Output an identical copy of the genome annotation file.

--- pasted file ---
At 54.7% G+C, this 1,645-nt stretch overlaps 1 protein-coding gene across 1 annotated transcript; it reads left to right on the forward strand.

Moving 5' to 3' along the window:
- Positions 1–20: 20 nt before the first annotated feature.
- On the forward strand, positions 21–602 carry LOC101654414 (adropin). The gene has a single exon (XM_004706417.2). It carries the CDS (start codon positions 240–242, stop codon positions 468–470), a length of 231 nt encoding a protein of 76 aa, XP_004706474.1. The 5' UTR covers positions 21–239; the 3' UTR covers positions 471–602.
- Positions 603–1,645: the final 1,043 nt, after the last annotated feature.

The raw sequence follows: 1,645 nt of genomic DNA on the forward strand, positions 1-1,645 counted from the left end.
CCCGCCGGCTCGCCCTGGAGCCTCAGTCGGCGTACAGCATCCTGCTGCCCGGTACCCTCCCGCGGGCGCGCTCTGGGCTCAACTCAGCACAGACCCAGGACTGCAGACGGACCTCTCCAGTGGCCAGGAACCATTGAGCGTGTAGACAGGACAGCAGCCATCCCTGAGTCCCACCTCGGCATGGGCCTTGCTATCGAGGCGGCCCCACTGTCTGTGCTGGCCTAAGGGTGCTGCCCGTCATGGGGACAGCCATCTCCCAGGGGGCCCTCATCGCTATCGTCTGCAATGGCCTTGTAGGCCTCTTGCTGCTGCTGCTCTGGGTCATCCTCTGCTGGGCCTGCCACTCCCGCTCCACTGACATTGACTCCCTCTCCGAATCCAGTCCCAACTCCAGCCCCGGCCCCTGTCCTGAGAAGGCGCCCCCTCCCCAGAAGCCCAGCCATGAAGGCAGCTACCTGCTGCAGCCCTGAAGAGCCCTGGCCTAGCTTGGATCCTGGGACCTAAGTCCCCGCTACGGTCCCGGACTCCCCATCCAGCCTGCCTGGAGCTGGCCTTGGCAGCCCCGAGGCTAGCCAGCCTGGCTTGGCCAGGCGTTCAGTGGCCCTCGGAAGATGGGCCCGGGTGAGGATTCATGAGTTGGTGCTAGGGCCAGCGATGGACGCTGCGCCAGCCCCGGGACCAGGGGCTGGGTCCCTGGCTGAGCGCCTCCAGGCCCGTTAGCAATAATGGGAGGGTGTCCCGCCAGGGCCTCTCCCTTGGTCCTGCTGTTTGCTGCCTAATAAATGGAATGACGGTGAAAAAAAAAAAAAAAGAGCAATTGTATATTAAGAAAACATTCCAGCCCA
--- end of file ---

At 54.7% G+C, this 1,645-nt stretch overlaps 1 protein-coding gene across 1 annotated transcript; it reads left to right on the forward strand.

Moving 5' to 3' along the window:
- Positions 1–20: 20 nt before the first annotated feature.
- On the forward strand, positions 21–602 carry LOC101654414 (adropin). The gene has a single exon (XM_004706417.2). It carries the CDS (start codon positions 240–242, stop codon positions 468–470), a length of 231 nt encoding a protein of 76 aa, XP_004706474.1. The 5' UTR covers positions 21–239; the 3' UTR covers positions 471–602.
- Positions 603–1,645: the final 1,043 nt, after the last annotated feature.

The raw sequence follows: 1,645 nt of genomic DNA on the forward strand, positions 1-1,645 counted from the left end.
CCCGCCGGCTCGCCCTGGAGCCTCAGTCGGCGTACAGCATCCTGCTGCCCGGTACCCTCCCGCGGGCGCGCTCTGGGCTCAACTCAGCACAGACCCAGGACTGCAGACGGACCTCTCCAGTGGCCAGGAACCATTGAGCGTGTAGACAGGACAGCAGCCATCCCTGAGTCCCACCTCGGCATGGGCCTTGCTATCGAGGCGGCCCCACTGTCTGTGCTGGCCTAAGGGTGCTGCCCGTCATGGGGACAGCCATCTCCCAGGGGGCCCTCATCGCTATCGTCTGCAATGGCCTTGTAGGCCTCTTGCTGCTGCTGCTCTGGGTCATCCTCTGCTGGGCCTGCCACTCCCGCTCCACTGACATTGACTCCCTCTCCGAATCCAGTCCCAACTCCAGCCCCGGCCCCTGTCCTGAGAAGGCGCCCCCTCCCCAGAAGCCCAGCCATGAAGGCAGCTACCTGCTGCAGCCCTGAAGAGCCCTGGCCTAGCTTGGATCCTGGGACCTAAGTCCCCGCTACGGTCCCGGACTCCCCATCCAGCCTGCCTGGAGCTGGCCTTGGCAGCCCCGAGGCTAGCCAGCCTGGCTTGGCCAGGCGTTCAGTGGCCCTCGGAAGATGGGCCCGGGTGAGGATTCATGAGTTGGTGCTAGGGCCAGCGATGGACGCTGCGCCAGCCCCGGGACCAGGGGCTGGGTCCCTGGCTGAGCGCCTCCAGGCCCGTTAGCAATAATGGGAGGGTGTCCCGCCAGGGCCTCTCCCTTGGTCCTGCTGTTTGCTGCCTAATAAATGGAATGACGGTGAAAAAAAAAAAAAAAGAGCAATTGTATATTAAGAAAACATTCCAGCCCA